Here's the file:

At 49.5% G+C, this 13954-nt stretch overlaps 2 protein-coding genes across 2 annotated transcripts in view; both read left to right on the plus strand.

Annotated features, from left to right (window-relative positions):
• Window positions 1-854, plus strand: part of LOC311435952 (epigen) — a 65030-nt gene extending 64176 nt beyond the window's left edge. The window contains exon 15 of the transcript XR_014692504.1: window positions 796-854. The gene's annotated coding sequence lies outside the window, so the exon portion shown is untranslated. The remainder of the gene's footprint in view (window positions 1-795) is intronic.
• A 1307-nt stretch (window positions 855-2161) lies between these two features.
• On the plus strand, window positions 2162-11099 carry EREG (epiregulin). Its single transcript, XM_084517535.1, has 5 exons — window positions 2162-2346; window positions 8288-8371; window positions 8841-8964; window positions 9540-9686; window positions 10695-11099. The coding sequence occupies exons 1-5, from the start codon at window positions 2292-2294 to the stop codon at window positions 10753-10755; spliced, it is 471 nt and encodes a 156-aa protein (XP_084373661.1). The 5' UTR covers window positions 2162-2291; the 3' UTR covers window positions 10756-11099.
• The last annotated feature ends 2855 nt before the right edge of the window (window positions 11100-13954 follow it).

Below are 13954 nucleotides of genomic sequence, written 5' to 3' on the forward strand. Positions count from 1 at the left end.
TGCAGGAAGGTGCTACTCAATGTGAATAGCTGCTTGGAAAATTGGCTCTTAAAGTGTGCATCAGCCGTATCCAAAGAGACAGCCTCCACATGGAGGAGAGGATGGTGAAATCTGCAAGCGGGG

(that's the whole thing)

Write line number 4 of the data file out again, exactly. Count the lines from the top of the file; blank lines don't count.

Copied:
• A 1307-nt stretch (window positions 855-2161) lies between these two features.